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You are here : 3-RX.com > Medical Encyclopedia > Diseases and Conditions > Gonococcal Infections
      Category : Health Centers > STDs

Gonococcal Infections

Alternate Names : Gonorrhea

Overview, Causes, & Risk Factors | Symptoms & Signs | Diagnosis & Tests | Prevention & Expectations | Treatment & Monitoring

Gonococcal infections are caused by Neisseria gonorrhoeae bacteria. These infections are usually acquired through sexual contact. A gonococcal infection may also be passed from mother to baby during childbirth.

What is going on in the body?

Humans are the only host for Neisseria gonorrhoeae. It is spread from person to person through sexual contact. It can spread through vaginal, anal, or oral sex. The bacteria can also be transmitted on contaminated fingers or sex toys. Gonococcal infections can also be spread from an infected mother to her baby during childbirth.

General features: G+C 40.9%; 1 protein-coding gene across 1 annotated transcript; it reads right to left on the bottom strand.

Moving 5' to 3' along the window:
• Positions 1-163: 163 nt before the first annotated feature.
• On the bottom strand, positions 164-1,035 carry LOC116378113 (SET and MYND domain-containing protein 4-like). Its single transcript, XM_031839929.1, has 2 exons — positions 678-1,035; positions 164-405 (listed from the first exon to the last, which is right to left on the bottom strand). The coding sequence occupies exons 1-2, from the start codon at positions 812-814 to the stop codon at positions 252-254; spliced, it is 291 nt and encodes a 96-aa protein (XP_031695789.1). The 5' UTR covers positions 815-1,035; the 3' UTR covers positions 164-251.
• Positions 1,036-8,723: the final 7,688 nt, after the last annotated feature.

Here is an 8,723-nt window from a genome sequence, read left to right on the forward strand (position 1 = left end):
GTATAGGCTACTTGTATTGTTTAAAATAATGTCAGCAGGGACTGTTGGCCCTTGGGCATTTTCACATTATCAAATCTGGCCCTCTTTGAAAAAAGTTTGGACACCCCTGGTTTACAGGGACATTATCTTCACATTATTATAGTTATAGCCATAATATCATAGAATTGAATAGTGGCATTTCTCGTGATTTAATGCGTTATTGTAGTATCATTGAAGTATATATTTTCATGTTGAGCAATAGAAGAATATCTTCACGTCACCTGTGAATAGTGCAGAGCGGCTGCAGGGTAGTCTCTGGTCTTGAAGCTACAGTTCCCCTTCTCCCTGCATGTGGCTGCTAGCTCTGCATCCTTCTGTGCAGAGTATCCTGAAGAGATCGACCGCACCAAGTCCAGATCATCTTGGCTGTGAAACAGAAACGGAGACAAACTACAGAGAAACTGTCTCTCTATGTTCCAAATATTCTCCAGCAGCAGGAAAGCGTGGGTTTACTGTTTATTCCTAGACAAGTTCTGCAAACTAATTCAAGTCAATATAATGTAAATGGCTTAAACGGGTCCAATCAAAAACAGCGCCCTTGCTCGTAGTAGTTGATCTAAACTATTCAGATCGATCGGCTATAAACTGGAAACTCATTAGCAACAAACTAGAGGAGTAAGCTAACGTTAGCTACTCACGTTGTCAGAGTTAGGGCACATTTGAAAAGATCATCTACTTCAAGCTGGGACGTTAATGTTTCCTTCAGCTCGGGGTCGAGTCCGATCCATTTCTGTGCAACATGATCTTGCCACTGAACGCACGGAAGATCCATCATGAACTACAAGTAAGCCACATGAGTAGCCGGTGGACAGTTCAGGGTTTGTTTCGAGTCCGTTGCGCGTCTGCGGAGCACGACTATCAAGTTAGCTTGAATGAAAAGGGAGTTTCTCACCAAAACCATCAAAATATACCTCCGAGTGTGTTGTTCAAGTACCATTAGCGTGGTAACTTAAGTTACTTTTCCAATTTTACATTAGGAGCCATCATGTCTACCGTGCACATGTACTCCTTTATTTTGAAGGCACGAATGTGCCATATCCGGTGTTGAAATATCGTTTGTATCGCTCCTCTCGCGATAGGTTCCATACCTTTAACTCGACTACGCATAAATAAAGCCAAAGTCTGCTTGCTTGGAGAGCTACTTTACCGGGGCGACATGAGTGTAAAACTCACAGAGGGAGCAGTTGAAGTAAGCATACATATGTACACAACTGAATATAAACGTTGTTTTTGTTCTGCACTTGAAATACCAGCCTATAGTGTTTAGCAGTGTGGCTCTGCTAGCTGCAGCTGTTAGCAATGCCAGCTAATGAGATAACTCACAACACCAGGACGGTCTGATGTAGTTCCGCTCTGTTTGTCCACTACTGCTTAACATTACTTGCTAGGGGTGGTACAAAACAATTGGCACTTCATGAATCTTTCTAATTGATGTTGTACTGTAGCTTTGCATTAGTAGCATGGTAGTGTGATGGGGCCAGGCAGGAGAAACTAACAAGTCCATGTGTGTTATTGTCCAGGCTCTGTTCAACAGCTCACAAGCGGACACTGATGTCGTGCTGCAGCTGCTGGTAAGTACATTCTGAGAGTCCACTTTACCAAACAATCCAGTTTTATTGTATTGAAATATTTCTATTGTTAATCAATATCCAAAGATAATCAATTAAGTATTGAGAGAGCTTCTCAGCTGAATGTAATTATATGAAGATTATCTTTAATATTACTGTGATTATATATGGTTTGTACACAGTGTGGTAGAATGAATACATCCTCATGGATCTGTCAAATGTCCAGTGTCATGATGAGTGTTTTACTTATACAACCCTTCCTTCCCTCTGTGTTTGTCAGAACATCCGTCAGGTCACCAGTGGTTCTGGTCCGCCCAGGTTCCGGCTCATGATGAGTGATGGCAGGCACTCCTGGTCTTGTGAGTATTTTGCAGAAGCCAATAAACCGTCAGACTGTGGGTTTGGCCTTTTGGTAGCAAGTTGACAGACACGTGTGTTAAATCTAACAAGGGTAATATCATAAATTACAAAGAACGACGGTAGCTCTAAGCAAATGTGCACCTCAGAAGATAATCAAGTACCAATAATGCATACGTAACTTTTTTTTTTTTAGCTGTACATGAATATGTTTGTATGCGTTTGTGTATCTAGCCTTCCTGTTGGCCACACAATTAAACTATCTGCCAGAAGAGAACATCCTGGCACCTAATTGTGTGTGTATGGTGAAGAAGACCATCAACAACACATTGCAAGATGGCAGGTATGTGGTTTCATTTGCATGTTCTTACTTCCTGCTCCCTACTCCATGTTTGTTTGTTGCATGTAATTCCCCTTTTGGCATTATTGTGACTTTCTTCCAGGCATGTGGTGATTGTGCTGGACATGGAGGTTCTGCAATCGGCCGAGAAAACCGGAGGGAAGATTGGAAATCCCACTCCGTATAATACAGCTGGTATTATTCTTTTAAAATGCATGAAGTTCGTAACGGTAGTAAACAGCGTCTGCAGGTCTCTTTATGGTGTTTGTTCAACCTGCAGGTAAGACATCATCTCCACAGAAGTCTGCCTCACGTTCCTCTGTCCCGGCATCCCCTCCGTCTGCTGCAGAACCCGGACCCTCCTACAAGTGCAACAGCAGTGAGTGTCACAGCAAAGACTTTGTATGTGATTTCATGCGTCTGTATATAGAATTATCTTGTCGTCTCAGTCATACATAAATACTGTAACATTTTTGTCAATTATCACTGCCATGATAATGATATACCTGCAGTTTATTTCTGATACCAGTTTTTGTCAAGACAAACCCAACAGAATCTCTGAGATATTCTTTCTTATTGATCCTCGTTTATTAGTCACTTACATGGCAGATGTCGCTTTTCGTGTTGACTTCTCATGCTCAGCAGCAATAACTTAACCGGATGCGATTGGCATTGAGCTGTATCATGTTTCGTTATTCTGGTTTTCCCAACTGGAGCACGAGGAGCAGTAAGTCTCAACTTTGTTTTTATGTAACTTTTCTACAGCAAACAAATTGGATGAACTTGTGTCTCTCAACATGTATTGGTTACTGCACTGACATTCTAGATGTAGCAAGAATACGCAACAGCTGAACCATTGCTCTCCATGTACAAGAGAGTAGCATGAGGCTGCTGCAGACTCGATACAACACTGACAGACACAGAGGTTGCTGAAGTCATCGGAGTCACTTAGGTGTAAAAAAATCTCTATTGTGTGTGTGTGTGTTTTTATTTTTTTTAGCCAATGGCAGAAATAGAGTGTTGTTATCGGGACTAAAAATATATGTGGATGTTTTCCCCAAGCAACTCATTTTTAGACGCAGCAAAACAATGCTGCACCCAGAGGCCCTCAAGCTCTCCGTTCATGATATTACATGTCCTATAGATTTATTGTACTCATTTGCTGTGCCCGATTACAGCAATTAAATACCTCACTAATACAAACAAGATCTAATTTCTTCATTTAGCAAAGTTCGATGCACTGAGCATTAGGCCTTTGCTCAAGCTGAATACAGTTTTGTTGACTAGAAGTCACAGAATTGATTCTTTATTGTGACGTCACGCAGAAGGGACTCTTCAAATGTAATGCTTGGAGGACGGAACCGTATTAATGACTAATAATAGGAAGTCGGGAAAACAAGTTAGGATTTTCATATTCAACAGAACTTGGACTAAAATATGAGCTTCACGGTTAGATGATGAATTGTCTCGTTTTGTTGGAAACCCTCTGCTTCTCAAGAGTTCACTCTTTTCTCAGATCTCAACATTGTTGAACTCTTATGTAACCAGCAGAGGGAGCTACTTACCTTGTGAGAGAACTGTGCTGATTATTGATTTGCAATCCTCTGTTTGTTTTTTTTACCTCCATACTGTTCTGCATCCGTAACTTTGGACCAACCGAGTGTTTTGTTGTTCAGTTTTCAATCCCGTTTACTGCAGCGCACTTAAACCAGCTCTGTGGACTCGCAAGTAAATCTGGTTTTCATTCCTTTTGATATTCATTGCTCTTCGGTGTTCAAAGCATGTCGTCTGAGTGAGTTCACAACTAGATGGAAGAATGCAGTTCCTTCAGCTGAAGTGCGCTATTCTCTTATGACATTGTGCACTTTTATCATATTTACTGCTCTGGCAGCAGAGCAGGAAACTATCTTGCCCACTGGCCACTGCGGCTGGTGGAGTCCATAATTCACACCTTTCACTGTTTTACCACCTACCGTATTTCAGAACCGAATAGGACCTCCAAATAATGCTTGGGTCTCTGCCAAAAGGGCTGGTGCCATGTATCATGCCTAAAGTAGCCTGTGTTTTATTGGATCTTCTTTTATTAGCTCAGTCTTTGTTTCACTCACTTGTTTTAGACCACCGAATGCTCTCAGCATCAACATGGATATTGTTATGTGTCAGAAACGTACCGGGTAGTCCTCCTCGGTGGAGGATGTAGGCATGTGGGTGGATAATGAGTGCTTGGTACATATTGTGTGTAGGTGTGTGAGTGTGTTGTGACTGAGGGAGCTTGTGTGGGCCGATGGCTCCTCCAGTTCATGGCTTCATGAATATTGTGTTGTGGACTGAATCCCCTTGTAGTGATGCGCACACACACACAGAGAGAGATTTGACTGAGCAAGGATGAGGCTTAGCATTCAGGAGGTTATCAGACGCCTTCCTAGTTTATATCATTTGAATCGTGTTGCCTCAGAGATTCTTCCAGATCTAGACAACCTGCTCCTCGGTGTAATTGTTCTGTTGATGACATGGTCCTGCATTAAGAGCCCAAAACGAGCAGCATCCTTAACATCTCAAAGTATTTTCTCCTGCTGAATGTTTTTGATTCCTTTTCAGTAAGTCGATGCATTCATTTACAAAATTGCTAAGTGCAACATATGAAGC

The infection can affect any mucuous membrane. It is most common in the following locations:

  • the eyes, especially in newborns
  • the rectum
  • the throat
  • the urethra in men
  • the vagina, cervix, and urethra in females
  • In women with gonorrhea, the bacteria can travel into the fallopian tubes and ovaries. The woman may develop pelvic inflammatory disease. Gonorrhea in males may spread to the testicles or the epididymis, which produces sperm.

    Sometimes the bacteria can spread through the bloodstream to other areas of the body. The infection may spread to the abdomen, heart, joints, spinal cord, brain, and liver.

    What are the causes and risks of the disease?

    Gonococcal infections are caused by Neisseria gonorrhoeae bacteria. It is spread through sexual contact or during childbirth. Gonococcal infections are 1.5 times more common in men than in women. They are seen most often in teens and young adults. Following are some of the risk factors for gonococcal infections:

  • child abuse
  • childbirth in an infected, untreated mother
  • multiple sexual partners
  • unprotected sexual contact
  • use of an intrauterine device, or IUD, for birth control


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    Gonococcal Infections: Symptoms & Signs

    Author: Danielle Zerr, MD
    Reviewer: Barbara Mallari, RN, BSN, PHN
    Date Reviewed: 09/24/01

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